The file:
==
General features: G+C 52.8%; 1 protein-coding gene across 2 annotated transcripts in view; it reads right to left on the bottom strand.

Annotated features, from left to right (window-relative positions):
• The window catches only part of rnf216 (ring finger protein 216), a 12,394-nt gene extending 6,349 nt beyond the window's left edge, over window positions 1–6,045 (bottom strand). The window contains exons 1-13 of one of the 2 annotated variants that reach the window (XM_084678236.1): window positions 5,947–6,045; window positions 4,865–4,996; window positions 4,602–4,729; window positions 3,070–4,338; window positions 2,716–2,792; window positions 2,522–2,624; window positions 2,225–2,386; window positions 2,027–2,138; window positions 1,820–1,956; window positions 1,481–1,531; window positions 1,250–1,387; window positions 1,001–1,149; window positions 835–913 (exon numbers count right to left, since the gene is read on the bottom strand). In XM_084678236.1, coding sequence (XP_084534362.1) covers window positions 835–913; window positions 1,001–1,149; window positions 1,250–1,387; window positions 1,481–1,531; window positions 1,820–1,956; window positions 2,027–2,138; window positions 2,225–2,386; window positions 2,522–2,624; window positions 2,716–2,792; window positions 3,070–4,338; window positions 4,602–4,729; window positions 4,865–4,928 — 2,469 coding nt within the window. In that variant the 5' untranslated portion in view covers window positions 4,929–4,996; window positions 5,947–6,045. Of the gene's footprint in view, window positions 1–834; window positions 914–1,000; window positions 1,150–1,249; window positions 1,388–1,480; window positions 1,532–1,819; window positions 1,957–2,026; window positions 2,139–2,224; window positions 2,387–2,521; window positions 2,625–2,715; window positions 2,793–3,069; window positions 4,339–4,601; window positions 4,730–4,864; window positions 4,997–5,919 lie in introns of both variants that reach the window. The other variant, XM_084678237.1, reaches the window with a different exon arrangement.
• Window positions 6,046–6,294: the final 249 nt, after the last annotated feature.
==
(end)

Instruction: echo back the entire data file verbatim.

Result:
General features: G+C 52.8%; 1 protein-coding gene across 2 annotated transcripts in view; it reads right to left on the bottom strand.

Annotated features, from left to right (window-relative positions):
• The window catches only part of rnf216 (ring finger protein 216), a 12,394-nt gene extending 6,349 nt beyond the window's left edge, over window positions 1–6,045 (bottom strand). The window contains exons 1-13 of one of the 2 annotated variants that reach the window (XM_084678236.1): window positions 5,947–6,045; window positions 4,865–4,996; window positions 4,602–4,729; window positions 3,070–4,338; window positions 2,716–2,792; window positions 2,522–2,624; window positions 2,225–2,386; window positions 2,027–2,138; window positions 1,820–1,956; window positions 1,481–1,531; window positions 1,250–1,387; window positions 1,001–1,149; window positions 835–913 (exon numbers count right to left, since the gene is read on the bottom strand). In XM_084678236.1, coding sequence (XP_084534362.1) covers window positions 835–913; window positions 1,001–1,149; window positions 1,250–1,387; window positions 1,481–1,531; window positions 1,820–1,956; window positions 2,027–2,138; window positions 2,225–2,386; window positions 2,522–2,624; window positions 2,716–2,792; window positions 3,070–4,338; window positions 4,602–4,729; window positions 4,865–4,928 — 2,469 coding nt within the window. In that variant the 5' untranslated portion in view covers window positions 4,929–4,996; window positions 5,947–6,045. Of the gene's footprint in view, window positions 1–834; window positions 914–1,000; window positions 1,150–1,249; window positions 1,388–1,480; window positions 1,532–1,819; window positions 1,957–2,026; window positions 2,139–2,224; window positions 2,387–2,521; window positions 2,625–2,715; window positions 2,793–3,069; window positions 4,339–4,601; window positions 4,730–4,864; window positions 4,997–5,919 lie in introns of both variants that reach the window. The other variant, XM_084678237.1, reaches the window with a different exon arrangement.
• Window positions 6,046–6,294: the final 249 nt, after the last annotated feature.